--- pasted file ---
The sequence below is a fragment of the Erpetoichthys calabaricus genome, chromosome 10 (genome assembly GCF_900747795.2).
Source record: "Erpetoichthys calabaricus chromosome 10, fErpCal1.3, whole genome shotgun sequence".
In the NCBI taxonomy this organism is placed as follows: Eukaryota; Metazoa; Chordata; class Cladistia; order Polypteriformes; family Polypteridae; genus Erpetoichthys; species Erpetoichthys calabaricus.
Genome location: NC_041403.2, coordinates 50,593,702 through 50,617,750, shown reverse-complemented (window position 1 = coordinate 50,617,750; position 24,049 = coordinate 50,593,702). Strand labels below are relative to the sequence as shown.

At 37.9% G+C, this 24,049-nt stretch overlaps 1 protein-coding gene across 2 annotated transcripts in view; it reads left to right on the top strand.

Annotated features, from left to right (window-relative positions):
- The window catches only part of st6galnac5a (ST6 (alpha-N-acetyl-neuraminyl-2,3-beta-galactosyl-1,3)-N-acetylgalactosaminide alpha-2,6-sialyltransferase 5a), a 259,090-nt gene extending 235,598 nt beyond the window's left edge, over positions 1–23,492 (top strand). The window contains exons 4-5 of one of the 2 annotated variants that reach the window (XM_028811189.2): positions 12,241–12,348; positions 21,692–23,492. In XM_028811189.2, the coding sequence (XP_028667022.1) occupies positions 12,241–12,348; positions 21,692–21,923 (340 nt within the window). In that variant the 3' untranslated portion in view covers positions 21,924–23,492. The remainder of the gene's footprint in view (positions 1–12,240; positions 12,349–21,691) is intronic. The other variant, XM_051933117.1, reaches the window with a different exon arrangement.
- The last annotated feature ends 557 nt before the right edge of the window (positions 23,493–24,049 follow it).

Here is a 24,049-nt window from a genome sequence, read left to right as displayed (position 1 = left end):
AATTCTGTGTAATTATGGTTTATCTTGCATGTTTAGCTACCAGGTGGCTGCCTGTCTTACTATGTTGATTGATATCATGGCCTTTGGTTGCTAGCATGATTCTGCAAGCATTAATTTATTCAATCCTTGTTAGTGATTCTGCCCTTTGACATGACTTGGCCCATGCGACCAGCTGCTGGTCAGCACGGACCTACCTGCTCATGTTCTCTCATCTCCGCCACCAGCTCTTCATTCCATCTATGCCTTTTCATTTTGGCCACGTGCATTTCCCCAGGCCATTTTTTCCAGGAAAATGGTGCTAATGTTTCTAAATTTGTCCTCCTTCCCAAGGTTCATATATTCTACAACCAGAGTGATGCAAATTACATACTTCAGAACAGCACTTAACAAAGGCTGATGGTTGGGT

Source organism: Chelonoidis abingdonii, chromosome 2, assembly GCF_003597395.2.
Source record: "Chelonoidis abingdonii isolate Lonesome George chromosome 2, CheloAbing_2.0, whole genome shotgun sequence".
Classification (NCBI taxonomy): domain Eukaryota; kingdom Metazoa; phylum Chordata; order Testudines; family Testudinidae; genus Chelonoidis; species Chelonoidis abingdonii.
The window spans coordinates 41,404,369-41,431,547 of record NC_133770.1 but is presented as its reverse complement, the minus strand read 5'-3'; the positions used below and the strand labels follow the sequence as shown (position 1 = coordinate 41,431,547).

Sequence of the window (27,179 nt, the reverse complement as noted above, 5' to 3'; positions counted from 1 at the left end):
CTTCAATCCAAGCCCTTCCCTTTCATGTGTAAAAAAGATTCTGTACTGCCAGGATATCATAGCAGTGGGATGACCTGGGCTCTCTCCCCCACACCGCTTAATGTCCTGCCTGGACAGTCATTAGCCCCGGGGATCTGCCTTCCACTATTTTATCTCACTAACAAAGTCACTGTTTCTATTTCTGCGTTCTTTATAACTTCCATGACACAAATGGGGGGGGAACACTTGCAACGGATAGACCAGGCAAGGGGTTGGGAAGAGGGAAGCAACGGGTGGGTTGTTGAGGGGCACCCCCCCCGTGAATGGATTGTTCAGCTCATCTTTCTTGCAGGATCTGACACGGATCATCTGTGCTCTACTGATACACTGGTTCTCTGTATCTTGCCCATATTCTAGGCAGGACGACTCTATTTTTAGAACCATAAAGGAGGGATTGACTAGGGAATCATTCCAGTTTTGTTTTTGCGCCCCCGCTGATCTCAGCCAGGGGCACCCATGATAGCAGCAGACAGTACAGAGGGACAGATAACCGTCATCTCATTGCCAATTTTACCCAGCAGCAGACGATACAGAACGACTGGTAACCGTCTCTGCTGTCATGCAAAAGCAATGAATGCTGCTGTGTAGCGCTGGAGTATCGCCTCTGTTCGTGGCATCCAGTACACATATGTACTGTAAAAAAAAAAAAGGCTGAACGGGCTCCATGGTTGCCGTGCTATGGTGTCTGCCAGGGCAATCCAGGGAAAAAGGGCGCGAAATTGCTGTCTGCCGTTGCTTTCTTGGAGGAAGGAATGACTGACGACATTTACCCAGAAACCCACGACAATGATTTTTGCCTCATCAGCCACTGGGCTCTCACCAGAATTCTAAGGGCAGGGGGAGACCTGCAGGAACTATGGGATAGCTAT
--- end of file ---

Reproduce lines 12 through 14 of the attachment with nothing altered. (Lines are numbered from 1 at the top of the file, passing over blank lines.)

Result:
Source record: "Chelonoidis abingdonii isolate Lonesome George chromosome 2, CheloAbing_2.0, whole genome shotgun sequence".
Classification (NCBI taxonomy): domain Eukaryota; kingdom Metazoa; phylum Chordata; order Testudines; family Testudinidae; genus Chelonoidis; species Chelonoidis abingdonii.
The window spans coordinates 41,404,369-41,431,547 of record NC_133770.1 but is presented as its reverse complement, the minus strand read 5'-3'; the positions used below and the strand labels follow the sequence as shown (position 1 = coordinate 41,431,547).